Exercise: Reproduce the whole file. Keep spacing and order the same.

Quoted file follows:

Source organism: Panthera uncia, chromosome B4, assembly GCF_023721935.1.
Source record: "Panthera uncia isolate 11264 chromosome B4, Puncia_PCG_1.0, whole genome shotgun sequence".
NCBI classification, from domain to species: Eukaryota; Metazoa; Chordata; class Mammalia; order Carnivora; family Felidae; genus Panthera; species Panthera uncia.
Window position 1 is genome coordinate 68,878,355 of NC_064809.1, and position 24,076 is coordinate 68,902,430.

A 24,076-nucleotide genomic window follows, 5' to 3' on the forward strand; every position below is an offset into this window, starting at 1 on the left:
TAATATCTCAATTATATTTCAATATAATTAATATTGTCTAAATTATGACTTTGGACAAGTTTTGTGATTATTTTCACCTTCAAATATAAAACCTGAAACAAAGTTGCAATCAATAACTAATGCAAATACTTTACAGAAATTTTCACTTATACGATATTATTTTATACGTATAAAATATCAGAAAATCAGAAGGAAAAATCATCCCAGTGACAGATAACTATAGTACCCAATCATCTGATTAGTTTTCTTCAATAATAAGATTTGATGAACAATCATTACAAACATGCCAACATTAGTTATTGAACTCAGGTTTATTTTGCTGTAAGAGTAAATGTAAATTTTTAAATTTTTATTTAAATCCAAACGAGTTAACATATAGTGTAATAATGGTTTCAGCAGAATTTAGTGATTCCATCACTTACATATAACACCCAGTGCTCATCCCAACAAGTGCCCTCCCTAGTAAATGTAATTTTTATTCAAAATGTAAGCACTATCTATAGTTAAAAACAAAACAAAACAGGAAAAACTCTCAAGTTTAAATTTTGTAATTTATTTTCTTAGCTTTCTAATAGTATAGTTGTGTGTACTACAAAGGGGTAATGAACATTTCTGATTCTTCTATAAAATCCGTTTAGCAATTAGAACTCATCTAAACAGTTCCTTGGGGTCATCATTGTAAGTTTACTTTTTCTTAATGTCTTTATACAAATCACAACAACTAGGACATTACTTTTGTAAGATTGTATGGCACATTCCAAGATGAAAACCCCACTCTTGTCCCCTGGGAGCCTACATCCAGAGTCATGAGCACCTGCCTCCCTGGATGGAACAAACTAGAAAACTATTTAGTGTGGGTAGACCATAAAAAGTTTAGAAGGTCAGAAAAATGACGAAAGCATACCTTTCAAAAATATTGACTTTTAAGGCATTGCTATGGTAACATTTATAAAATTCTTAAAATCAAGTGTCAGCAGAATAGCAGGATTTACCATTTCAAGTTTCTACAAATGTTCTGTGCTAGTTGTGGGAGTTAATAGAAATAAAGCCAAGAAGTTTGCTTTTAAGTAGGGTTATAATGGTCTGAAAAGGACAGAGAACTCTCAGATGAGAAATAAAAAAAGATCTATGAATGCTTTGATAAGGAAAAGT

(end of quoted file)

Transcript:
Source organism: Panthera uncia, chromosome B4, assembly GCF_023721935.1.
Source record: "Panthera uncia isolate 11264 chromosome B4, Puncia_PCG_1.0, whole genome shotgun sequence".
NCBI classification, from domain to species: Eukaryota; Metazoa; Chordata; class Mammalia; order Carnivora; family Felidae; genus Panthera; species Panthera uncia.
Window position 1 is genome coordinate 68,878,355 of NC_064809.1, and position 24,076 is coordinate 68,902,430.

A 24,076-nucleotide genomic window follows, 5' to 3' on the forward strand; every position below is an offset into this window, starting at 1 on the left:
TAATATCTCAATTATATTTCAATATAATTAATATTGTCTAAATTATGACTTTGGACAAGTTTTGTGATTATTTTCACCTTCAAATATAAAACCTGAAACAAAGTTGCAATCAATAACTAATGCAAATACTTTACAGAAATTTTCACTTATACGATATTATTTTATACGTATAAAATATCAGAAAATCAGAAGGAAAAATCATCCCAGTGACAGATAACTATAGTACCCAATCATCTGATTAGTTTTCTTCAATAATAAGATTTGATGAACAATCATTACAAACATGCCAACATTAGTTATTGAACTCAGGTTTATTTTGCTGTAAGAGTAAATGTAAATTTTTAAATTTTTATTTAAATCCAAACGAGTTAACATATAGTGTAATAATGGTTTCAGCAGAATTTAGTGATTCCATCACTTACATATAACACCCAGTGCTCATCCCAACAAGTGCCCTCCCTAGTAAATGTAATTTTTATTCAAAATGTAAGCACTATCTATAGTTAAAAACAAAACAAAACAGGAAAAACTCTCAAGTTTAAATTTTGTAATTTATTTTCTTAGCTTTCTAATAGTATAGTTGTGTGTACTACAAAGGGGTAATGAACATTTCTGATTCTTCTATAAAATCCGTTTAGCAATTAGAACTCATCTAAACAGTTCCTTGGGGTCATCATTGTAAGTTTACTTTTTCTTAATGTCTTTATACAAATCACAACAACTAGGACATTACTTTTGTAAGATTGTATGGCACATTCCAAGATGAAAACCCCACTCTTGTCCCCTGGGAGCCTACATCCAGAGTCATGAGCACCTGCCTCCCTGGATGGAACAAACTAGAAAACTATTTAGTGTGGGTAGACCATAAAAAGTTTAGAAGGTCAGAAAAATGACGAAAGCATACCTTTCAAAAATATTGACTTTTAAGGCATTGCTATGGTAACATTTATAAAATTCTTAAAATCAAGTGTCAGCAGAATAGCAGGATTTACCATTTCAAGTTTCTACAAATGTTCTGTGCTAGTTGTGGGAGTTAATAGAAATAAAGCCAAGAAGTTTGCTTTTAAGTAGGGTTATAATGGTCTGAAAAGGACAGAGAACTCTCAGATGAGAAATAAAAAAAGATCTATGAATGCTTTGATAAGGAAAAGT